Compartmentalization of signaling molecules is an important regulatory mechanism that enables the cell to build up an elaborate network of signaling pathways. Cell adhesion molecules, such as integrins, regulate the localization of a variety of signaling molecules. Del Pozo and colleagues have shown that the recruitment of GTP-loaded Rac to membranous sites is enhanced in adherent cells (del Pozo et al.,2000). Conversely, loss of adhesion in mammary epithelial cells leads to a rapid movement of the pro-apoptotic protein, Bax, to the mitochondria (Gilmore et al.,2000). We and others have previously shown that nucleocytoplasmic trafficking of kinases, such as ERK and c-Abl, is also regulated by adhesion(Aplin et al., 2001;Danilkovitch et al., 2000;Lewis et al., 1996;Woodring et al., 2001). Control of trafficking between the nuclear and cytoplasmic compartments is critical for gene expression in response to a variety of stimuli and therefore provides an important mechanism whereby cell adhesion molecules may regulate biological events.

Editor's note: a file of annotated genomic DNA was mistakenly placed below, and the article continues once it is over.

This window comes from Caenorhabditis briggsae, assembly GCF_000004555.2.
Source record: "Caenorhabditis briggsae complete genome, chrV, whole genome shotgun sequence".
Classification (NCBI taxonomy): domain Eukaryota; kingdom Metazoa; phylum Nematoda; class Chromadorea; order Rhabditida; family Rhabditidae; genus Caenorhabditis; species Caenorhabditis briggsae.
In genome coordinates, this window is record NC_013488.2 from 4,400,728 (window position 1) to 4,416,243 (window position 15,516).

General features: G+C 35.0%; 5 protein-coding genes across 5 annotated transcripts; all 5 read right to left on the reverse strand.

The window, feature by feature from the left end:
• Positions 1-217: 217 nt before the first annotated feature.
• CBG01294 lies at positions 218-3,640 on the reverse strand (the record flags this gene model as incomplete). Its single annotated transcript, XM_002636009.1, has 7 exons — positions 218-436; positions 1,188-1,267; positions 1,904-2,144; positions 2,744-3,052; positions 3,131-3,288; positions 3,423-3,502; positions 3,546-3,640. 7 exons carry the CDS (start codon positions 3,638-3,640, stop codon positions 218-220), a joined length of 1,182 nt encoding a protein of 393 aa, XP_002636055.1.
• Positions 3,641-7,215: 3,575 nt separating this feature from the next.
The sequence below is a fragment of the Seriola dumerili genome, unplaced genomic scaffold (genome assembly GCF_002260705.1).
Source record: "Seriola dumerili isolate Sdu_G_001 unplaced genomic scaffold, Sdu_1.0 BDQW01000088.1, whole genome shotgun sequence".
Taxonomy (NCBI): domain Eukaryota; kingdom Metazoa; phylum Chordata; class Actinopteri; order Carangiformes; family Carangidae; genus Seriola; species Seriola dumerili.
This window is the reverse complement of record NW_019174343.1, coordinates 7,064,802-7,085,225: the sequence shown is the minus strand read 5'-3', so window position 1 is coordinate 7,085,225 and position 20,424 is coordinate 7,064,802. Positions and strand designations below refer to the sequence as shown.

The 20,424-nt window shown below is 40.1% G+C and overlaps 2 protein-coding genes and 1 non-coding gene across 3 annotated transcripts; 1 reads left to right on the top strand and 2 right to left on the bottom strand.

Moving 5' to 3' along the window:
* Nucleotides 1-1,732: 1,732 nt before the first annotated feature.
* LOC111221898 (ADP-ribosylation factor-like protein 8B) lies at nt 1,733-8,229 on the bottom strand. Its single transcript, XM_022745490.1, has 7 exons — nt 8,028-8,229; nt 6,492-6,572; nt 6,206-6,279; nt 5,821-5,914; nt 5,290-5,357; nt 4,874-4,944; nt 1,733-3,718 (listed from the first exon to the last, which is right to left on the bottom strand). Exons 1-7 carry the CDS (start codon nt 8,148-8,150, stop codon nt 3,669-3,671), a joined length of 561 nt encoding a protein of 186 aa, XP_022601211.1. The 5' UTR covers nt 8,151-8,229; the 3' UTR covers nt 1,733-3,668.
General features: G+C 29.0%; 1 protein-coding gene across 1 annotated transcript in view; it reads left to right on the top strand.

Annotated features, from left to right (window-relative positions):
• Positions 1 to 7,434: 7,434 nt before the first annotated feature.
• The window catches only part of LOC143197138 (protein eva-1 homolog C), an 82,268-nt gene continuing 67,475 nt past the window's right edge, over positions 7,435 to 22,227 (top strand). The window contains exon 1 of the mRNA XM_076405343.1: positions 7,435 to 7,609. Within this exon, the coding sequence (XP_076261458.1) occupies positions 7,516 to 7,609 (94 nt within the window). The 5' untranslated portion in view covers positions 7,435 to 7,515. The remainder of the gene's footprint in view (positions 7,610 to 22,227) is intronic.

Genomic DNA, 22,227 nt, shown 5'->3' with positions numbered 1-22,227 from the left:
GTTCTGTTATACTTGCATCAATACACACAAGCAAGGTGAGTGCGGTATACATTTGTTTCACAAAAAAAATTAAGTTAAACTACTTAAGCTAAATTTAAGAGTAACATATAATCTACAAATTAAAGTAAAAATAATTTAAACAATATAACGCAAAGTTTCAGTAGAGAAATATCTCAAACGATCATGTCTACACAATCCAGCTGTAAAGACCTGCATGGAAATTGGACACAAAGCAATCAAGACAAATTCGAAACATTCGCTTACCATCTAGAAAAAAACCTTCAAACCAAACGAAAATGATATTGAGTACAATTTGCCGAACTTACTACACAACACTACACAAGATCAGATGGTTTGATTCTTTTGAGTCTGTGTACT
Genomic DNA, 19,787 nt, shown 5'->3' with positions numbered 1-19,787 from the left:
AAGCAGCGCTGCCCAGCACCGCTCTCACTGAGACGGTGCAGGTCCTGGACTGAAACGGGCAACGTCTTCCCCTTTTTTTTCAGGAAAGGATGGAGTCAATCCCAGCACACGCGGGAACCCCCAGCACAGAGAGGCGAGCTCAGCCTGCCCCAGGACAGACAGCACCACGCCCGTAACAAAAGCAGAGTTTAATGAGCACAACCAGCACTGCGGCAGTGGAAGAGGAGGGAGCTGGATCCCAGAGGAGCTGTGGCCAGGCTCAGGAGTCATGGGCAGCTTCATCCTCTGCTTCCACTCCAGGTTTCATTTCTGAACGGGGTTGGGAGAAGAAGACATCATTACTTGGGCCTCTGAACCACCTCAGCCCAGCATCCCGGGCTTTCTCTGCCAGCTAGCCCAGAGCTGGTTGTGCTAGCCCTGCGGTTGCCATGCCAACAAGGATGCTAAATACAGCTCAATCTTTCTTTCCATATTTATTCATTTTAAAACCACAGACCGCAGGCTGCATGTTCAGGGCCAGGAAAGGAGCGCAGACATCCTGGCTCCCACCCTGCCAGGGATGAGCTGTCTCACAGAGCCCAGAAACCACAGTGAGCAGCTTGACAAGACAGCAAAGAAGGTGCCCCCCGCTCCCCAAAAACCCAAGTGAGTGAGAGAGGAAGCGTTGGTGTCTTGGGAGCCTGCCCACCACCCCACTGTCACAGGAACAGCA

Here, we have expanded our studies on adhesion regulation of MAP kinase compartmentalization to the JNK and p38 subfamilies. We find that in contrast to the ERK pathway, in which accumulation in the nucleus is impaired in non-adherent cells, activated JNK and p38 are able to efficiently localize and, in the case of JNK, impact on nuclear events in the absence of integrin-mediated engagement. Studies on the JNK pathway were of particular interest since recent reports have demonstrated the presence of phosphorylated forms of JNK both in focal adhesions and in the nucleus upon adhesion to fibronectin (Almeida et al.,2000). However, our observations argue against the possibility of adhesion-dependent trafficking of JNK between focal adhesion sites and the nucleus. Several reports have demonstrated that JNK is directly activated by integrin-mediated adhesion in the absence of additional signals(MacKenna et al., 1998;Mainiero et al., 1997;Miyamoto et al., 1995;Oktay et al., 1999). In our studies, it is important to emphasize that we examined changes in nuclear activity in response to activation in pre-adherent cells, as opposed to JNK activation directly in response to adhesion. Whether differences exist in the ability of JNK to localize to the nucleus, when activated by adhesion versus anisomycin treatment, remains to be determined.